"I'm convinced most people do not grow up. We marry and dare to have children and call that growing up. We carry the accumulation of years in our bodies, and our on our faces, but generally our real selves, the children inside, are innocent and shy as magnolias." —Maya Angelou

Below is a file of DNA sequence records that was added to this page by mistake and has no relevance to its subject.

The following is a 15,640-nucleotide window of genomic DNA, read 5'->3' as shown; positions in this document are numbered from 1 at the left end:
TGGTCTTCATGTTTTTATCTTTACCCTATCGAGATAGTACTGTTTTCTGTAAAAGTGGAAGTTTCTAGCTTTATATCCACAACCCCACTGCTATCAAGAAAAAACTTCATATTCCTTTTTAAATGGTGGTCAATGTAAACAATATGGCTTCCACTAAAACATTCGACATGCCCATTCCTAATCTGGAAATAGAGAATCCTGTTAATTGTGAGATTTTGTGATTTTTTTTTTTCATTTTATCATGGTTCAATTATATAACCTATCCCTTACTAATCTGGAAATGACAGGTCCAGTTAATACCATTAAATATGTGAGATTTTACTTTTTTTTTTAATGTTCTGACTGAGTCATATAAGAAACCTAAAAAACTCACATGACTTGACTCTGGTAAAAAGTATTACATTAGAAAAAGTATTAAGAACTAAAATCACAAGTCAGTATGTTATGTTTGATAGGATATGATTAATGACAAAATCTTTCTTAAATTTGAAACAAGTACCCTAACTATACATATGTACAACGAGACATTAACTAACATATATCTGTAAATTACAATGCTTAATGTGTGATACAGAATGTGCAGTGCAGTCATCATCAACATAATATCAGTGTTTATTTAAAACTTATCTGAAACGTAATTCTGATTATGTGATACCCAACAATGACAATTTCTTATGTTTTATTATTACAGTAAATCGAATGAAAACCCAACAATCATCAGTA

I am often struck by how little changed I am inside from the child I was, the 11-year-old in that picture up top, the 25-year-old who panicked at the realization that people would now think I was a grown up; the 29-year-old standing at the altar with a secret sense that the world was a vast sandbox, and how lucky I was to have a play buddy; the 34-year-old becoming a mother for the first time, incredulous that the people at the hospital actually planned to send this delicate newborn home with me, as if I had any clue at all about what I was doing. I still feel, even now, as if I'm just stumbling along. I'm keenly aware of my financial responsibilities, and I manage somehow to slip under the wire every time. I got paid for an editing job last week. Our co-op maintenance was due, and so was rent for our daughter's college housing. I paid both with that check, and when I was done I had $1.98 left. I will probably get another check next week. It will be the exact amount, to the dollar, that I have to send to the college for my daughter's health insurance. My husband also takes care of his bills and commitments, usually with nothing left over. And yet we keep on keeping on. We are either very charmed or skating on the proverbial edge. I'm going with charmed. Play buddies in the sandbox inventing the game as we go.